Gov. Andrew M. Cuomo pronounced a strong endorsement of Kathy Hochul’s political skills Thursday – for the House of Representatives.
But when asked at the University at Buffalo Medical School about whether she would continue as his lieutenant governor, Cuomo was less enthusiastic.
“Nothing has changed from my point of view. Yeah,” he said. “It’s up to Kathy.”
Following an appearance at the gleaming new UB facility the state helped build, Cuomo delved into election year politics by acknowledging that intense weekend efforts attempted to woo Hochul away from the second spot and, instead, into a rematch with Republican Rep. Chris Collins of Clarence. Not only were local figures involved, he said, but national Democrats like House Minority Leader Nancy Pelosi and Rep. Joseph Crowley of Queens were unsuccessfully involved in attempting to persuade Hochul to run against Collins.
“There is a very strong feeling that Kathy Hochul would be a great congressional candidate for that race and that she would be the strongest Democrat,” he told reporters. “If you want to win, what you try to do is get the strongest candidate.”
But the governor noted that the discussion about her potential candidacy is “moot because Kathy Hochul doesn’t want to run and it’s her decision.” He added that it is “no secret” that many top Democrats were urging his lieutenant governor to leave the statewide ticket and challenge Collins, to whom she lost a close race in the heavily Republican district in 2012.
“Many many people say she will be a stronger candidate than Nate McMurray,” he said, referring to the candidate that Democratic county leaders endorsed. “If Kathy were willing to run, I think that would be the best chance the Democrats have. There’s no doubt about that. But she’s not willing to run.
“I said to Kathy ‘if you want to run I support that; if you don’t want to run, I support that,’” he added. “From my position, nothing has changed.”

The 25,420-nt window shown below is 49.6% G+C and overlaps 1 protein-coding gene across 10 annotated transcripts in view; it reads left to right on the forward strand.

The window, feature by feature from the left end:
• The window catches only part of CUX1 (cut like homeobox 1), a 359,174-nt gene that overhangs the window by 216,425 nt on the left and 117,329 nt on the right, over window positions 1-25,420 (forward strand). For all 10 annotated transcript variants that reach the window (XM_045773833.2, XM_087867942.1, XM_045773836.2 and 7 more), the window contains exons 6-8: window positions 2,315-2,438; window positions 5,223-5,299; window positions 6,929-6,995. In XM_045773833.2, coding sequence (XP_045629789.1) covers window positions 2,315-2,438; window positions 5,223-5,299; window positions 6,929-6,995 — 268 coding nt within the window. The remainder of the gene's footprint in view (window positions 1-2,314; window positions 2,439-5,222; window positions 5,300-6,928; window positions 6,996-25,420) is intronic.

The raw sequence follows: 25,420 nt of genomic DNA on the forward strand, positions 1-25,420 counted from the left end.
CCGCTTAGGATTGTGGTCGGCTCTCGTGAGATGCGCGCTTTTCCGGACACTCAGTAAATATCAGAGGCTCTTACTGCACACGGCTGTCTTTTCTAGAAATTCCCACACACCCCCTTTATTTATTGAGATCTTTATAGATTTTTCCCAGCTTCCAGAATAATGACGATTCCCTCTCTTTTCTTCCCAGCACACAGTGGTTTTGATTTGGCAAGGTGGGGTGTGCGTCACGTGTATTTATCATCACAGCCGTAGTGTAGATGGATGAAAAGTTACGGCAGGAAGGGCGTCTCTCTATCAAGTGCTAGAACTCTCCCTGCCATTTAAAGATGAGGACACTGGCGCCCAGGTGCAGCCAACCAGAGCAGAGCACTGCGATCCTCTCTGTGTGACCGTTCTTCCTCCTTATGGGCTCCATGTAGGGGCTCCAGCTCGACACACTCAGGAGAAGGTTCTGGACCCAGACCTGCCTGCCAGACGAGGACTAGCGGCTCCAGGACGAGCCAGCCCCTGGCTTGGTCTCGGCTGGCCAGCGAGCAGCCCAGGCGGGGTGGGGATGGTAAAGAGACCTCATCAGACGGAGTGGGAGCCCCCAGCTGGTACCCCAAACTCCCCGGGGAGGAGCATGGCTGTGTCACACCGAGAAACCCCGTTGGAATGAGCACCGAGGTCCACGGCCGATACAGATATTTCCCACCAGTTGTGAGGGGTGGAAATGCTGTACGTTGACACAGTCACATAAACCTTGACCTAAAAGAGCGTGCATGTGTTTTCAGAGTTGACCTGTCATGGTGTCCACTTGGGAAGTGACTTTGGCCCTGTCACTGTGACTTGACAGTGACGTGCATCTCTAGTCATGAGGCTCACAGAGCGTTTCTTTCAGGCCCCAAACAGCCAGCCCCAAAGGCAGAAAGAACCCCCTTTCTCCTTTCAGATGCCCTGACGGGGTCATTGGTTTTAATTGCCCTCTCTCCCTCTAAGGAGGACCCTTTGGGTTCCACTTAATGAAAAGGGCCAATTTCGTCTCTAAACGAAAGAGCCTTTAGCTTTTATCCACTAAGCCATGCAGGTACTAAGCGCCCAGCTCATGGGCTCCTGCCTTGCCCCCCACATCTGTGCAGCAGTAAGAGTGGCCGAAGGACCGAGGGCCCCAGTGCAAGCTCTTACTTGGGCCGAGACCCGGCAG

The governor’s remarks landed with a thud for McMurray, the attorney and Grand Island supervisor who noted months of effort and expenditure of his own money to solidify his bid against Collins.
“It’s not very helpful and I don’t know the importance of why he said that,” McMurray said. “It seems irresponsible. I respect the governor and what he has done, but I don’t think anyone would ask him what’s best for the 27th District.”
McMurray added that he is “obviously angry.”
“I’ve put up my money and am taking on a powerful incumbent and don’t need a downstate guy to come in here and tell us how to do things in the 27th District,” he said.
The Buffalo News reported earlier this week that sources indicated the efforts to woo Hochul followed Saturday’s vote by the Working Families Party state committee to endorse Cynthia Nixon against Cuomo for governor and New York City Councilman Jumaane Williams over Hochul for lieutenant governor. They indicated that those making calls over the weekend included Sam Hoyt, the former assemblyman and state economic development official who is now an Albany lobbyist.
Hoyt said he called only to suggest that McMurray consider running for the State Senate against Republican incumbent Christopher L. Jacobs this year instead of taking on Collins.
Nixon and Williams are also running against Cuomo and Hochul in the September Democratic primary, in which the offices of governor and lieutenant governor are contested separately.
That means if Hochul were to lose the primary to Williams, who hails from vote-rich Brooklyn, Cuomo could be saddled with a running mate he did not support. It would also mean that Williams could tally separate votes for lieutenant governor in November as the Working Families candidate.
Cuomo once again offered sharp criticism for some of the state’s GOP congressional representatives because of votes stripping New York taxpayers of their ability to deduct some state and local taxes.
“This congressional district is key,” he said, referring to the Collins seat. “I have said it is my priority to elect Democrats to these congressional seats.”